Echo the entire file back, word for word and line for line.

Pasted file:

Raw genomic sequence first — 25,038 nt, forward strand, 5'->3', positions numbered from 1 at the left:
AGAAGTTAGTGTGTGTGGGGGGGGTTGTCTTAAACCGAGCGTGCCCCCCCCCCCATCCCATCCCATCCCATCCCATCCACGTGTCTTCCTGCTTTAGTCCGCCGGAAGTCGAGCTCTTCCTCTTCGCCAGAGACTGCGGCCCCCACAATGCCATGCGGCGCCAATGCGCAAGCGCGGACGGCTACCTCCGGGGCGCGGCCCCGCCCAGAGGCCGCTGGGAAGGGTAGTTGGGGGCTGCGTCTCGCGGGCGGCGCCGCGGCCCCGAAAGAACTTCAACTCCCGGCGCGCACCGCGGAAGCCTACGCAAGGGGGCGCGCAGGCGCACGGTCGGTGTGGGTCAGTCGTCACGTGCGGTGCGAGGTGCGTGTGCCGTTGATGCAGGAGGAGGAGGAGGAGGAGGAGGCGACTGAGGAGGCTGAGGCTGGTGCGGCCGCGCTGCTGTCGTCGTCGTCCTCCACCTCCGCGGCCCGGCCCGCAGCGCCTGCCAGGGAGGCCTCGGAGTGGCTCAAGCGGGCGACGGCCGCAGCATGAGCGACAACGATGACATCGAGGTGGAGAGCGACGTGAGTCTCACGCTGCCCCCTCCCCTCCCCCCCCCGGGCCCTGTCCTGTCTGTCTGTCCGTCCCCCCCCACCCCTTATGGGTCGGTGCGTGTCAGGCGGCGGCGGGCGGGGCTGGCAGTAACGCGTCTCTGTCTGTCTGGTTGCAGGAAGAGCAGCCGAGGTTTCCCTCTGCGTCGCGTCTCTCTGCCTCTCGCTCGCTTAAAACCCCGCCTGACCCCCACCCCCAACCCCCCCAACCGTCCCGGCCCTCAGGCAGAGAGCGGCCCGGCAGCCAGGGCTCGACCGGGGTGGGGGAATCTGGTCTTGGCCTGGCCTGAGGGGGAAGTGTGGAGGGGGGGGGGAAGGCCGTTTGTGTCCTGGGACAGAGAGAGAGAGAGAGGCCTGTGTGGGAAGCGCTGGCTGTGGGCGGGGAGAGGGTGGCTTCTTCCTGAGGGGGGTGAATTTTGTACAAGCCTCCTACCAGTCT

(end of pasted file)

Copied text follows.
Raw genomic sequence first — 25,038 nt, forward strand, 5'->3', positions numbered from 1 at the left:
AGAAGTTAGTGTGTGTGGGGGGGGTTGTCTTAAACCGAGCGTGCCCCCCCCCCCATCCCATCCCATCCCATCCCATCCACGTGTCTTCCTGCTTTAGTCCGCCGGAAGTCGAGCTCTTCCTCTTCGCCAGAGACTGCGGCCCCCACAATGCCATGCGGCGCCAATGCGCAAGCGCGGACGGCTACCTCCGGGGCGCGGCCCCGCCCAGAGGCCGCTGGGAAGGGTAGTTGGGGGCTGCGTCTCGCGGGCGGCGCCGCGGCCCCGAAAGAACTTCAACTCCCGGCGCGCACCGCGGAAGCCTACGCAAGGGGGCGCGCAGGCGCACGGTCGGTGTGGGTCAGTCGTCACGTGCGGTGCGAGGTGCGTGTGCCGTTGATGCAGGAGGAGGAGGAGGAGGAGGAGGCGACTGAGGAGGCTGAGGCTGGTGCGGCCGCGCTGCTGTCGTCGTCGTCCTCCACCTCCGCGGCCCGGCCCGCAGCGCCTGCCAGGGAGGCCTCGGAGTGGCTCAAGCGGGCGACGGCCGCAGCATGAGCGACAACGATGACATCGAGGTGGAGAGCGACGTGAGTCTCACGCTGCCCCCTCCCCTCCCCCCCCCGGGCCCTGTCCTGTCTGTCTGTCCGTCCCCCCCCACCCCTTATGGGTCGGTGCGTGTCAGGCGGCGGCGGGCGGGGCTGGCAGTAACGCGTCTCTGTCTGTCTGGTTGCAGGAAGAGCAGCCGAGGTTTCCCTCTGCGTCGCGTCTCTCTGCCTCTCGCTCGCTTAAAACCCCGCCTGACCCCCACCCCCAACCCCCCCAACCGTCCCGGCCCTCAGGCAGAGAGCGGCCCGGCAGCCAGGGCTCGACCGGGGTGGGGGAATCTGGTCTTGGCCTGGCCTGAGGGGGAAGTGTGGAGGGGGGGGGGAAGGCCGTTTGTGTCCTGGGACAGAGAGAGAGAGAGAGGCCTGTGTGGGAAGCGCTGGCTGTGGGCGGGGAGAGGGTGGCTTCTTCCTGAGGGGGGTGAATTTTGTACAAGCCTCCTACCAGTCT